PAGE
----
An American President claims that an attack on U.S. property was the work of a foreign enemy. The nation's largest newspapers promote the deception. After months of drumbeating, the President leads the U.S. to war against that country even though it is an ocean away and poses no real threat to the United States. We're talking about President Bush and Iraq, right? In this case, the answer is no. The President is Republican William McKinley; the year was 1898, and the enemy was Spain, but just like with Iraq, America was going to war -- whether there was reason to or not.
In 1898, Spain and the United States were on opposite paths. Rapidly expanding industrialization caused America's military might to mushroom, while the halcyon years of the Spanish Empire had long since ended. Spain still held on to a few colonies, however, most notably in Cuba and the Philippines, and those parcels left American imperialists licking their lips, like a pack of wolves circling a herd of rabbits.
Coincidentally or not, the late 1890s also marked the height of a newspaper war between two journalism titans, Joseph Pulitzer and William Randolph Hearst. To boost circulation, both beat the drums for war. One oft-told story had Hearst sending illustrator Frederic Remington to depict Spanish atrocities in Cuba, which Hearst was playing up in his newspapers. The newspaper baron allegedly told Remington, "You furnish the pictures. I'll furnish the war." McKinley's version of the weapons-of-mass-destruction threat began on February 15, 1898 at 9:40 pm, when the USS Maine suddenly exploded and sunk in Havana Harbor. Newspaper headlines screamed about Spain's dastardly act, and despite a lack of evidence that Spain had somehow decided to sow the seeds of its own destruction by destroying a United States ship, most Americans believed the charges. Congress soon got into the act with a resolution on April 19, demanding that Spain relinquish Cuba and authorizing the President to use force if Spain refused. Although Spain acceded to most of the American demands, it didn't go far enough for the President, and war was declared on April 25.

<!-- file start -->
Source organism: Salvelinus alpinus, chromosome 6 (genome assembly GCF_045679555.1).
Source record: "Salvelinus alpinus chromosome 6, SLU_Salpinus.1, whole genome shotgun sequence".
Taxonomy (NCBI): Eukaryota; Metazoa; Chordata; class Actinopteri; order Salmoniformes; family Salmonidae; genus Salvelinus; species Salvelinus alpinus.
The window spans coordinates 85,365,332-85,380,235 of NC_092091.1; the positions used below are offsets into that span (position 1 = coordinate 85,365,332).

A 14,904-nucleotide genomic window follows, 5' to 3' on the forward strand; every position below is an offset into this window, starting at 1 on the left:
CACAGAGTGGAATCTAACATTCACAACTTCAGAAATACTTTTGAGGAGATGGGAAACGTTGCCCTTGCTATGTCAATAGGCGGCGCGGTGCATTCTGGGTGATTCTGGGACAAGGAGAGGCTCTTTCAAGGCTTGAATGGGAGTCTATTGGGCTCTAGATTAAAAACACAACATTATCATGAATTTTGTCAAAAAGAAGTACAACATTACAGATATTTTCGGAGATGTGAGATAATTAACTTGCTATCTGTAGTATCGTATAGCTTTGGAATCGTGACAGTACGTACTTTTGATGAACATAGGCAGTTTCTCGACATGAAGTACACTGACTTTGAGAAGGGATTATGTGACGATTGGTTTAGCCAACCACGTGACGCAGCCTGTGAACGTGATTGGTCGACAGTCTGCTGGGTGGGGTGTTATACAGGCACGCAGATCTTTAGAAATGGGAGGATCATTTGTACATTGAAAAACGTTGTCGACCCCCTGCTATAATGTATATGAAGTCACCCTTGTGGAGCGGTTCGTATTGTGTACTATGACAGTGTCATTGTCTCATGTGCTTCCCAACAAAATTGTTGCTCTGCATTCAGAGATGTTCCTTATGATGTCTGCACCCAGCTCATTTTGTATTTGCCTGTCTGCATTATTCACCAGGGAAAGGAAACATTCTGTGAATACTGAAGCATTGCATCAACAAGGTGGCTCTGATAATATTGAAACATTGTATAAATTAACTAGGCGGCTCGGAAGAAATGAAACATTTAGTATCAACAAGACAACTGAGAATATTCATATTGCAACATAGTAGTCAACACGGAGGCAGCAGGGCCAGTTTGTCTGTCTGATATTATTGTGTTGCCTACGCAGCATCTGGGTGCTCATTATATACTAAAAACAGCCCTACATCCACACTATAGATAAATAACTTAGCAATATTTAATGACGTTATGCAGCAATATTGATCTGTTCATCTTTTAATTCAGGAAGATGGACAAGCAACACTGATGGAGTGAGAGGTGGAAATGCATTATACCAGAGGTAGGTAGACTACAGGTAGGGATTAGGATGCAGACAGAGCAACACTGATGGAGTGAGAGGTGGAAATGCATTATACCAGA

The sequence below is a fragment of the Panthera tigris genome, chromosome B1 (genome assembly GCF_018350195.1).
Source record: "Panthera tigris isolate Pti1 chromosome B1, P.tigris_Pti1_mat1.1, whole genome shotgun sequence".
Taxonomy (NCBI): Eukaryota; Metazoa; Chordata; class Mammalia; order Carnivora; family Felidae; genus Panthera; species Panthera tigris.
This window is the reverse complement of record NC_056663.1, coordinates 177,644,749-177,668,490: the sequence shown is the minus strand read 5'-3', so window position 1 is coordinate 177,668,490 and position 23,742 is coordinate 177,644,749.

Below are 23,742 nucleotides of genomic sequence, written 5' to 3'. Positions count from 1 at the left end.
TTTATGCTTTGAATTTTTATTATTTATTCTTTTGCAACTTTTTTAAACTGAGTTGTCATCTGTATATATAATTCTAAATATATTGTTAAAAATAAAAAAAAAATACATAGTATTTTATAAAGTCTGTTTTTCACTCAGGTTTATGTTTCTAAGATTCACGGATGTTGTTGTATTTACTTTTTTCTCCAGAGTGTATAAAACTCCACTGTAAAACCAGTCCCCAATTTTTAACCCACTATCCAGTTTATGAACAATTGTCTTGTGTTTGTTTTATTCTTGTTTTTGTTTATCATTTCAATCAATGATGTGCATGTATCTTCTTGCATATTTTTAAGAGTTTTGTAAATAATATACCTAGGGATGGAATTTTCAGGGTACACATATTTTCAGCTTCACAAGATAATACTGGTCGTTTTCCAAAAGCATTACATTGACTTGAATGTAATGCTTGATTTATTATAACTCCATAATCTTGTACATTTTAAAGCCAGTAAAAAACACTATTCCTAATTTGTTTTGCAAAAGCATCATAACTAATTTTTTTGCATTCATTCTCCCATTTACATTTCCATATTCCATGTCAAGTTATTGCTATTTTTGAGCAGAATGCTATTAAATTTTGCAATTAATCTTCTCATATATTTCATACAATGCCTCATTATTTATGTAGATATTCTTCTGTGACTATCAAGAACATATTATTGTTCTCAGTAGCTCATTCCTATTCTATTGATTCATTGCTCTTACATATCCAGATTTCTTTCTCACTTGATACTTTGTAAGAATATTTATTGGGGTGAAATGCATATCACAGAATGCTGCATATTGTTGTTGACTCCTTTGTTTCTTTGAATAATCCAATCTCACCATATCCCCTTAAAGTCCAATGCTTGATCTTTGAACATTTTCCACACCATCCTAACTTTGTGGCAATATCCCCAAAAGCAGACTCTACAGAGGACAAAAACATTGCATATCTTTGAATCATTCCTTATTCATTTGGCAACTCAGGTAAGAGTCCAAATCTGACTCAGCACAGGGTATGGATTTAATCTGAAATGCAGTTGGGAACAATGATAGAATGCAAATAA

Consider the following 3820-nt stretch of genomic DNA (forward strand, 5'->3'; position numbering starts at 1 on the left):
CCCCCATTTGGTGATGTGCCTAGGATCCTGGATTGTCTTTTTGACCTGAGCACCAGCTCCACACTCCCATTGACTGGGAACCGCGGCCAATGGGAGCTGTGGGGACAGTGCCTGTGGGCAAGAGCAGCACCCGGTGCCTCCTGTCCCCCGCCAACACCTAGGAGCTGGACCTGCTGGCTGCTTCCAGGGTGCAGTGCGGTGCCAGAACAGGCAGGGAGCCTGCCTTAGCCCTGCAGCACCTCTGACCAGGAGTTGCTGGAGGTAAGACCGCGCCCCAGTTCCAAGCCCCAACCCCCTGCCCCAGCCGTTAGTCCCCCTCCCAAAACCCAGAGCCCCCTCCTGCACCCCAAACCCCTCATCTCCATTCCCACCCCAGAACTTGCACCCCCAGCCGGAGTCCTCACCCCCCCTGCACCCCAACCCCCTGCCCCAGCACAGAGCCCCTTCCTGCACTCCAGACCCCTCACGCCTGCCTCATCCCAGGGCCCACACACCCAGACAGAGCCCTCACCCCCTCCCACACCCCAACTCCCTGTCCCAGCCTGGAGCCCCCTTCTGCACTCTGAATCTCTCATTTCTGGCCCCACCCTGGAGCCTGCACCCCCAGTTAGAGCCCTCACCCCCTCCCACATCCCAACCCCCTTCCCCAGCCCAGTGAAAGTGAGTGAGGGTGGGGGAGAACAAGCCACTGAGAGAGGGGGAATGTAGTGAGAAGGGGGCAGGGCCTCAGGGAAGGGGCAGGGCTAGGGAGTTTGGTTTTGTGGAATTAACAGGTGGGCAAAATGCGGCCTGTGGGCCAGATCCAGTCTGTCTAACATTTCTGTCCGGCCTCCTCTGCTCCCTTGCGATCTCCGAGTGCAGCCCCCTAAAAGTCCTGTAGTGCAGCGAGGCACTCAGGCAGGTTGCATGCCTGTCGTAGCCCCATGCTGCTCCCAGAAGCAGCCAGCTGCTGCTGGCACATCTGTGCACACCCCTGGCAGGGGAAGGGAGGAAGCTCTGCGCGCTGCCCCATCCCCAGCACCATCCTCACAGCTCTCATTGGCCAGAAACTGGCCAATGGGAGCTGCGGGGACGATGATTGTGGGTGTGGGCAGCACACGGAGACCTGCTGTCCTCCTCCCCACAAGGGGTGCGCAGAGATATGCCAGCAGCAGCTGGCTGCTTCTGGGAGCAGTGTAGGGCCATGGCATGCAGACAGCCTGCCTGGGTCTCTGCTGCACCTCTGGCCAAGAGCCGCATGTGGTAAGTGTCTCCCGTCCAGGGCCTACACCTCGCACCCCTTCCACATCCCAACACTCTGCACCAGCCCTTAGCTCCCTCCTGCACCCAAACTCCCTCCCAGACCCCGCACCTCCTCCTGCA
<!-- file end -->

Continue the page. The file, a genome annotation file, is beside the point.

As you read The Nation's coverage, notice that many of the questions raised in the articles are still being discussed today. The Spanish-American War may have begun more than a hundred years ago, but in some ways it is still being fought.
In This Pack
The writer says that certain newspapers are "lying" the country into war while a second editorial says the "penny dreadfuls are producing so many scary headlines that readers have stopped being scared by them (March 3, 1898).
The chief trouble between the United States and Spain is not the Maine but rather a mutual misunderstanding, and if people think that the Cuban problem will end with the Spanish explusion they're wrong. Governing the island could be distastrous for the United States (March 3, 1898).
Prime minister Sagasta says Spain won't back down (March 3, 1898).
Should the United States annex Hawaii? (March 3, 1898)
The author says that three Senate resolutions usurp the power of the presidency and move the country closer to war with Spain (April 21, 1898).
Two editorials discuss the politics behind the warmaking efforts (April 21, 1898).
Can the President legally call out the militia to fight a foreign country that is not preparing to invade US soil? (April 21, 1898).
War or Peace
Congress has played its hand, and now its up to President McKinley to decide whether America should go to war (April 21, 1898).
The Education of War
The Nation examines the economic and sociological reasons behind war (April 21, 1898).
The British say that national hysteria is reponsible for pushing the United States into war (April 21, 1898).
The War and After
Now that war is at hand, The Nation speculates about its outcome (April 28, 1898).
The article discusses the long decline of the Spanish Empire (April 28, 1898).
The Nation briefly reports on Dewey's victory at Manila, and another editorial asks whether the sinking of the Maine has been avenged (May 5, 1898).
An article examines African-American attitudes toward the war (May 5, 1898).
The President gives thanks to God. The Nation says God had nothing to do with America's victories (July 14, 1898).
The Terms of Peace
As the war ends, The Nation discusses what will come next (August 18, 1898).
The Nation addresses the future of America's role in the Philippines (August 25, 1898).
Hawaiians did not appear happy about American annexation (August 28, 1898).
Returning soldiers criticize the conduct of the war, raising the question of who benefits from censorship (August 3, 1899).
Imperialists are now setting their sights on Santo Domingo (August 3, 1899).
Our President, Right or Wrong
The President is wrapping himself around the American flag to boost support (August 3, 1899).
Emerging news about the origins of the war are proving embarrassing to press and the US government (July 11, 1901).